Sheela Birnstiel, formerly known as Ma Anand Sheela, or more simply Sheela, emerged as by far the most colorful character in the Duplass Brothers’ “Wild Wild Country” documentary series, released by Netflix in 2018.
While the Rajneesh religious group rose and fell, Sheela’s individual narrative included impassioned entanglements with media and prison time for attempted murder.
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Sheela today considers herself absolved. She argues that she’s served her time and, therefore, can no longer be considered a criminal. Her answer to so-called “cancel culture” is to stand her ground and refuse to be canceled.
“I have no explaining to do. People understand me from where they are — from what is their understanding about themselves and their lives, they project it on me. And I have no complaints about it, either,” she tells Variety. “Good, bad, ugly, it makes no difference. I am me. Their opinions will not change me.”
Barely out of her teens, the young Sheela quickly ascended the organization that followed Bhagwan Shri Rajneesh. She became bodyguard and personal secretary to the guru, and was in large measure the person most responsible for executing the organization’s decamp from Poona, India, to the U.S.
As the most devoted followers (Sanyassins) built their cash-rich city of free love and ecology in rural Oregon, articulate and feisty Sheela emerged as the Bhagwan’s spokeswoman, strategist and attack dog. And when the local residents looked on course to defeat the Rajneeshis’ attempt to win county elections, Sheela’s group attempted to suppress opposition voters by making them sick with salmonella.
Sheela served 38 months of a 20-year jail sentence for attempted murder of Commissioner Matthew and Judge Hulse. (She pleaded guilty only to wire-tapping and immigration fraud.) But even when her spiritual leader denounced her as a prostitute and a thief, Sheela appeared unbowed and unrepentant.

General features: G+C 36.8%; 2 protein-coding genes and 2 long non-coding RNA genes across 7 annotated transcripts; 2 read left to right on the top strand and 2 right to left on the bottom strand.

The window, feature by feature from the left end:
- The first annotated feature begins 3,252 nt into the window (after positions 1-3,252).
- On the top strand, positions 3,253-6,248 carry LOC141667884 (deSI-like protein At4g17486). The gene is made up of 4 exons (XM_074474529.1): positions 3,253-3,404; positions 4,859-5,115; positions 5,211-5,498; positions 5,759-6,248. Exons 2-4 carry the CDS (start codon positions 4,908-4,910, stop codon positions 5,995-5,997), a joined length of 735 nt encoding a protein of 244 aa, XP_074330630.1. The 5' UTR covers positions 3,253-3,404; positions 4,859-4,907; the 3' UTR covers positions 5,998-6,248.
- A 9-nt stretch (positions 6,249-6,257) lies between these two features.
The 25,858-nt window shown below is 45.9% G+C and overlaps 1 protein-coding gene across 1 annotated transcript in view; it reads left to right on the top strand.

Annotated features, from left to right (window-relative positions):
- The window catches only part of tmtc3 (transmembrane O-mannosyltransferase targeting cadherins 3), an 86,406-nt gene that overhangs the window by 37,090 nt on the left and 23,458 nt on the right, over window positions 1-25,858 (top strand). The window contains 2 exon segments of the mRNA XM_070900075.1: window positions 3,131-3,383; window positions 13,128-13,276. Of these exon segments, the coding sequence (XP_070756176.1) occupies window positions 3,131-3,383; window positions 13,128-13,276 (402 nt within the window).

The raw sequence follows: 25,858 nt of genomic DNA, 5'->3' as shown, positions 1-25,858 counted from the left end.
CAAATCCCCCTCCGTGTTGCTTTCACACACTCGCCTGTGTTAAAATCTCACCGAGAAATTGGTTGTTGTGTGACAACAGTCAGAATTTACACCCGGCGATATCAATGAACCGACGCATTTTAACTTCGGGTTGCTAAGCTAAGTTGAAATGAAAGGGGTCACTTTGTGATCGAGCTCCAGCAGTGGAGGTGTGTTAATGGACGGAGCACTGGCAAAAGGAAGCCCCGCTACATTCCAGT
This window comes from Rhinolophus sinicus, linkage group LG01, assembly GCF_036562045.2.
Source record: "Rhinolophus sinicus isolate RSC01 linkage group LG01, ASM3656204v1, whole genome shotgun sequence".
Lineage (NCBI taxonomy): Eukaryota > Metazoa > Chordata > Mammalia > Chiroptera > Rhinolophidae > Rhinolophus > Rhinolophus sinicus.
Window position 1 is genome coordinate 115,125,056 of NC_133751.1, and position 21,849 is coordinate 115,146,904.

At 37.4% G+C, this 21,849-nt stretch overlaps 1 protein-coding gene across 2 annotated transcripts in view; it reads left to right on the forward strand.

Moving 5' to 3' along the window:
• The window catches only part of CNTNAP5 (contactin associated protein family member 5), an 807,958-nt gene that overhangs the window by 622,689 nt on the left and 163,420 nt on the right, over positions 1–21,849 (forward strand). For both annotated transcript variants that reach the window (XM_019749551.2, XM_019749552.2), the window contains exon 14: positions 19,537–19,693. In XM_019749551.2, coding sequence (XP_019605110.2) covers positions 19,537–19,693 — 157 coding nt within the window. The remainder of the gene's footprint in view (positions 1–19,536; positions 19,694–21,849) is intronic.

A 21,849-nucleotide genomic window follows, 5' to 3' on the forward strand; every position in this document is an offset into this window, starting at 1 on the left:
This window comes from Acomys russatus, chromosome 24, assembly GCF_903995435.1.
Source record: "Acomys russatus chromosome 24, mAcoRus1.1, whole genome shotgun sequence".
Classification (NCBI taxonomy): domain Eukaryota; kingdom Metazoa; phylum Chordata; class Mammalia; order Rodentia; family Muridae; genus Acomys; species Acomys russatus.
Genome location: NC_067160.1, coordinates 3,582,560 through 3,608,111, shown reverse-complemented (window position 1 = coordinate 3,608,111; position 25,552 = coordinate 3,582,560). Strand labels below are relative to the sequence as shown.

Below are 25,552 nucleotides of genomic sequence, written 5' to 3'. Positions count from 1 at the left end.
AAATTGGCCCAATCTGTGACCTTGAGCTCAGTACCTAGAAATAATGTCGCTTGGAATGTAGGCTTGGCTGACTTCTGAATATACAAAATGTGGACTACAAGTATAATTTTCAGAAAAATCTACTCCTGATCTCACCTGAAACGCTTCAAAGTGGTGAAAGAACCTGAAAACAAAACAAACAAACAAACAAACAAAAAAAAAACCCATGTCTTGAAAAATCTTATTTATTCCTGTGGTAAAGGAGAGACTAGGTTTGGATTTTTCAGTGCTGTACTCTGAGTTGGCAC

So, it should be little surprise that when offered the chance of another serving of the notorious character, Netflix dove straight in with the documentary special “Searching for Sheela.”
Interest clearly remains high. The BBC has already produced YouTube short “Wild Wild Country: What Happened to Sheela?” and rival streamer Amazon Studios has announced a feature film adaptation with Priyanka Chopra-Jonas as Sheela.
Produced by Bollywood star Karan Johar’s Dharmatic Entertainment and Jouska Films, “Searching for Sheela” follows Sheela as she departs her home in Switzerland and returns to India for the first time in nearly 35 years.
Director Shakun Batra pitches the film as tracking a character who is constantly under the weight of public scrutiny. “How does she react to the country and how does the country react to her?” he says. “How does she go about her life when everyone has something to say about her?”
In her month there, Sheela is shown being feted at literary events and invited to high society residences. In quieter moments, she is seen tripping down memory lane, tracking down the apartment where she was born, one of six children. The location footage is spliced with Sheela speaking unflinchingly to camera from Switzerland where she is the owner-operator of two care homes for the geriatric and demented.
If there is anything truly enigmatic in Sheela, it is her enduring ability to look an interviewer in the eye and answer without hesitation, deviation or self-pity, but still appear to leave much unsaid.
Her entertaining rudeness in the face of authority or imprecise media questions emerged at an early age.
“Fearlessness comes from my father-mother. My father was also a freedom fighter. From childhood we were taught not to be afraid, to say your mind, say your truth, say your reality — and stand your ground,” she tells Variety. “Articulation comes from Bhagwan. My father was articulate. But Bhagwan was even bigger as an orator.”
She did not mind giving offense. “For Bhagwan, it was not strong enough. He was my trainer to confront, those days, journalists.”
These days, despite the denouncements, the jail time and the notoriety, Sheela says she still loves Bhagwan, who later became known as Osho. “In my bedroom, there are still a few pictures of Bhagwan. And opposite my working desk, too. But other photos where I get my inspiration are from my parents. My parents and Bhagwan are prominent in my life. And I love them all today.”
But her faith has diminished. Asked what her religious beliefs are today, Sheela says she has none. “I believe in being here for my people, [the people] where I live, my [nursing home] residents, my family. I have very few friends. I’m there for strangers, for my audience who are so curious about me.”
Sheela twinkles when quizzed about the celebrity reception she received in India: “You don’t find me like a rock star?” she fires back. It might have been a moment of pride, but scarcely hubris.
“For me, next is coming closer to departure from earth. There is an inner preparation for acceptance of this reality of death. I have a good understanding of it through my father-mother, Bhagwan, and the daily work I do,” she says. “It is good to be conscious of this event instead of denying it. Or thinking that death comes to others, not me. That is not my approach, or attitude.”
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